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The report, Children in need of help or protection, states that demand for help or protection is rising. As of 31 March 2015, 3% (391,000) of children under the age of 18 in England were assessed as being in need of help or protection. In 2013-14, there were 2.3 million initial contacts (up 65% since 2007/08). Over the past 10 years there has been a 124% increase in serious cases where the local authority believes a child may be suffering, or likely to suffer, significant harm. The most common risks to a child’s welfare are domestic violence and mental health concerns.
NAO analysis found that spending on children’s social work, including on child protection, varies widely across England and is not related to quality. Average spending on a child in need – £2,300 per year – has increased slightly over the last 3 years. Average reported spending on social work in 2014-15 ranged from an estimated spend of £340 per child in need in one authority to £4,970 per child in need in another. Neither the Department for Education (the Department) nor authorities understand why spending varies.
Nationally the quality of help and protection for children is unsatisfactory and inconsistent, suggesting systemic rather than just local failure. Ofsted has found that almost 80% of authorities it has inspected since 2013 are not yet providing services rated as Good to help or protect children. Good performance is not related to levels of deprivation, region, numbers of children or the amount spent on children in need. Ofsted will not complete the current inspection cycle until the end of 2017, a year later than originally planned. The Department does not therefore have up-to-date assurance on the quality of services for 32% of local authorities.
"the principal (monthly) periodical dealing with contemporary issues" Sir Mark Potter P
Children in different parts of the country do not get the same access to help or protection. The NAO found that thresholds for accessing services were not always well understood or applied by local partners such as the police and health services. In Ofsted’s view some local thresholds were set too high or low, leading to inappropriate referrals or children left at risk. According to today’s report, in the year ending 31 March 2015 there were very wide variations between local authorities in the rates of referrals accepted, re-referrals, children in need and repeat child protection plans.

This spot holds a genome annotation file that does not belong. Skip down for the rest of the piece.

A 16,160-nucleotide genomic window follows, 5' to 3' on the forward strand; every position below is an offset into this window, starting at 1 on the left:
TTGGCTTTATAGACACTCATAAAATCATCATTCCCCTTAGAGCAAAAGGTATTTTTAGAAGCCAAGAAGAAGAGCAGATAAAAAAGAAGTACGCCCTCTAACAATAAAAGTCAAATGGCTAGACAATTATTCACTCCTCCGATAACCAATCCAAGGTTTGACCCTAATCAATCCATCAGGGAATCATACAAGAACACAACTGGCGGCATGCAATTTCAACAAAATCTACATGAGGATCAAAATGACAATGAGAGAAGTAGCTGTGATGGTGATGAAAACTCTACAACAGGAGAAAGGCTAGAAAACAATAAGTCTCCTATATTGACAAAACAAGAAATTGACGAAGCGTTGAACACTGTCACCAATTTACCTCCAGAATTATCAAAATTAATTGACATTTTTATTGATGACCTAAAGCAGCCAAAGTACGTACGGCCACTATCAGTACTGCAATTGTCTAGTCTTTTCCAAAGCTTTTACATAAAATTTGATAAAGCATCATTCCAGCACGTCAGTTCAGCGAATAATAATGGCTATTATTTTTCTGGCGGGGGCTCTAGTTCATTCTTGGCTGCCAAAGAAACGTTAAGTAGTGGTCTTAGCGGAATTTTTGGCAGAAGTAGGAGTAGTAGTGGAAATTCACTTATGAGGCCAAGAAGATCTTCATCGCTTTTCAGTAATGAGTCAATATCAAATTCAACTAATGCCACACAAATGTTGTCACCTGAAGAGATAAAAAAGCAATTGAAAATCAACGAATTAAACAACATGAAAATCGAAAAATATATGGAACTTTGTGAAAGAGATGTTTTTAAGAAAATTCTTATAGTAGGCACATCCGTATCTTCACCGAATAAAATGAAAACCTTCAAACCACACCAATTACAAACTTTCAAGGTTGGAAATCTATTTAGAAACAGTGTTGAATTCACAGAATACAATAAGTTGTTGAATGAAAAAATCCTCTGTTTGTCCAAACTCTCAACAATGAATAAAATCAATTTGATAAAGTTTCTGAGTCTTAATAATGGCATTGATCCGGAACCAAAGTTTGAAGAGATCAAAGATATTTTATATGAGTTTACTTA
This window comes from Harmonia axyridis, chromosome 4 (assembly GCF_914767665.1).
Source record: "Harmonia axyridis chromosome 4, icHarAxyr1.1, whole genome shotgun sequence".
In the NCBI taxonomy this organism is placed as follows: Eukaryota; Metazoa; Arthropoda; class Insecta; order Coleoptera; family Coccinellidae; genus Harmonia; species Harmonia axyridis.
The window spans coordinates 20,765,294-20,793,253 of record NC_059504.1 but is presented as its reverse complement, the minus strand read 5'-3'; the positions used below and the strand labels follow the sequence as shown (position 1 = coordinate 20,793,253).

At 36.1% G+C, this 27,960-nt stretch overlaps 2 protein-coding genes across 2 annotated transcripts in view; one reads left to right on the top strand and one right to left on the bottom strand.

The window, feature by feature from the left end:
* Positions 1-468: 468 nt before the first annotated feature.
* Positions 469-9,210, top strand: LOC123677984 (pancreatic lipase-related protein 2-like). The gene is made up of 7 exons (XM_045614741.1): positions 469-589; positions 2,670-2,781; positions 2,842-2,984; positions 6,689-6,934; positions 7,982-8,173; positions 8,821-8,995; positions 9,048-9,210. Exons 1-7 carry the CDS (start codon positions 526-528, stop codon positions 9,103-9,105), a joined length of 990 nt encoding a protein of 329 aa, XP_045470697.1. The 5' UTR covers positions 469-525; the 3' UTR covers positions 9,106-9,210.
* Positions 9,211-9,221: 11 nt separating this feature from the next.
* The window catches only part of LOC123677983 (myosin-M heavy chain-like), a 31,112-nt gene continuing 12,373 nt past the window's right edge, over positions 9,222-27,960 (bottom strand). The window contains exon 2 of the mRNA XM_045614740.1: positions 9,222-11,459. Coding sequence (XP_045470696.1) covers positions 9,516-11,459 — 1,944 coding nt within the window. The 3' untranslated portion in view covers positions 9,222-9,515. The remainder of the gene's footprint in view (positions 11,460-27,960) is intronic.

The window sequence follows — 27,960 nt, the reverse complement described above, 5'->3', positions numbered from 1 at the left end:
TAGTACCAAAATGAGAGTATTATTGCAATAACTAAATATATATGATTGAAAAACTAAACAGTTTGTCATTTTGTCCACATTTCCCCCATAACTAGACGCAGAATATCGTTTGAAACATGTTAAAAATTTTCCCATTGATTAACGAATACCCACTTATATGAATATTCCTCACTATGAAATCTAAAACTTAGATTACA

The Department has no data on outcomes for children who have been in need of help or protection, except for educational outcomes. The Department and local authorities therefore do not understand which approaches provide the most effective help and protection. The Department’s data show a big gap between the educational outcomes of children in need and all children. Around 15% of children in need get five or more A*-C grades at GCSE (including English and mathematics), compared to 54% of all children.
In 2010 the Department recognised that child protection services were not good enough but its response has not yet resulted in better outcomes. The Department commissioned a review by Professor Munro on how to improve the system for child protection and accepted most of her recommendations. In 2012, it began to publish and collect more information to help local authorities assess their performance. The Department also launched a programme to reform social work, revised statutory guidance, established the first two children’s social care Trusts and provided over £100m funding for the Innovation Programme (to encourage new approaches and share good practice). However, Ofsted inspection results are not yet showing a marked improvement. In July 2016 the Department published its plans to transform all children’s services by 2020. The Department’s goal is that all vulnerable children, no matter where they live, receive the same high quality of care and support.
The Department’s interventions to improve failed local services for children are neither risk-based nor early enough. The Department only intervenes when Ofsted has already found services to have failed local children. It does not plan to use performance information to anticipate risks of failure. Neither the Department nor the 23% of authorities rated Good yet have the capacity and capability to intervene effectively on a wider scale.
The Department faces significant challenges in transforming children’s services, not least how to integrate this with a concurrent transformation of its wider operations by the end of 2017. It is critical that the Department learns from good practice and mistakes elsewhere in government. For example, the Youth Justice Board made improvements to the youth justice system which have led to reductions in recorded youth crime.
Amyas Morse, head of the National Audit Office, commented:
'Six years have passed since the Department recognised that children's services were not good enough. It is extremely disappointing that, after all its efforts, far too many children's services are still not good enough. To achieve its new goal of improving the quality of all services by 2020 the Department will need to inject more energy, pace and determination in delivering on its responsibilities.'The full report is available to download here.